We continued south. The roads were dusty and we tried hard to keep a distance from other travellers. Southern Africa is in a drought and water has become a very precious commodity. The land is dry and arid, but apparently turns green after rains.

We stopped at the Hobas Lookout on the Fish River Canyon. The lookout was new and the facilities were incomplete. The lookout gazed over a deep canyon which had been carved through the rock over  millions of years. The Fish River was not flowing, instead it consisted of a number of waterholes. There is a five day hike along 80 km of the canyon from just north of the lookout to Ai-Ais Hot Springs.

We drove south in the same direction of the canyon but about 10km east of it until we reached the Ai-Ais springs, which was an oasis of greenery and a refreshing sight after the dry rocky landscape. The resort is famous for its hot springs, but we were also given some rather strict instructions on keeping doors and windows closed and nothing on the balcony that the baboons would be attracted to.

As at the Hobas Lookout, the river was dry with just a few waterholes. We walked along the river bed, trying to identify the many footprints in the sand. We did see a horse, families of baboons and three kudus which had scampered across the riverbed.

We left Ai-Ais and choose the longer route to our next destination, travelling south to the Orange River which marks the southern border between Namibia and South Africa. We drove a 100km of the border. It was nice to see flowing water and the green it brought both in crops and native vegetation.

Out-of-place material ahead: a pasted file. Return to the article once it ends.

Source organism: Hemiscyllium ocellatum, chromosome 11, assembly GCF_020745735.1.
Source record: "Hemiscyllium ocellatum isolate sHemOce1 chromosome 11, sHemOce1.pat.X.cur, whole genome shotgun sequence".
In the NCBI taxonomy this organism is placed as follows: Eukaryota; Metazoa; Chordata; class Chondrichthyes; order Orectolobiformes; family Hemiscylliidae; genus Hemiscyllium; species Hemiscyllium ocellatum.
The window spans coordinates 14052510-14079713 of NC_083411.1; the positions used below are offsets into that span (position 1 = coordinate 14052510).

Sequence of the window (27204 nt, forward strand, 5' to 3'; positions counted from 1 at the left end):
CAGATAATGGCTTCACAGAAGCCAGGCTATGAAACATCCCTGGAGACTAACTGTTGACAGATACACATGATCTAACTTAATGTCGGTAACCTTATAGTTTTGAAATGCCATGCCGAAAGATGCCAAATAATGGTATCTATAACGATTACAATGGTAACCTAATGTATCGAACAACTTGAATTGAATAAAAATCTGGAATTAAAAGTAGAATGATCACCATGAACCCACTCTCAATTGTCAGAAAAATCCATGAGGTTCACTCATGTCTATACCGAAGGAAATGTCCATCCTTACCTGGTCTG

We shared this stretch with some motor bike riders. The gravel road was dusty so we tried to keep some distance behind them.

We turned north continuing on the C13 road past the town of Rosh Pinal. It’s reason for being is a zinc mine. It is a closed site, no visitors permitted. We were told that they find it difficult to attract local workers so there are a lot of foreign workers. There was a lot of accommodation provided.

The road from Rosh Pinal to the intersection of the road to the coastal town of Lüderitz is one of the few paved roads in southern Namibia and we passed a truck every 10km returning to the mine.

Most of the driving in Namibia is on gravel roads. The ‘C’ roads are main gravel roads and the ‘D’ roads are district gravel roads. The roads are generally wide and well graded. Where there is corrugation you can usually pick the smoothest route through it. Maintenance does seem a high priority, although we keep wondering what condition they fall into during the wet season. It is easy to maintain a speed of 80kph, the limit in the hire car on gravel roads.

We passed very few cars in either direction, but when you do you can be assured of a dust trail up to half a kilometre long. At times the dust was so thick that it was difficult to see the road.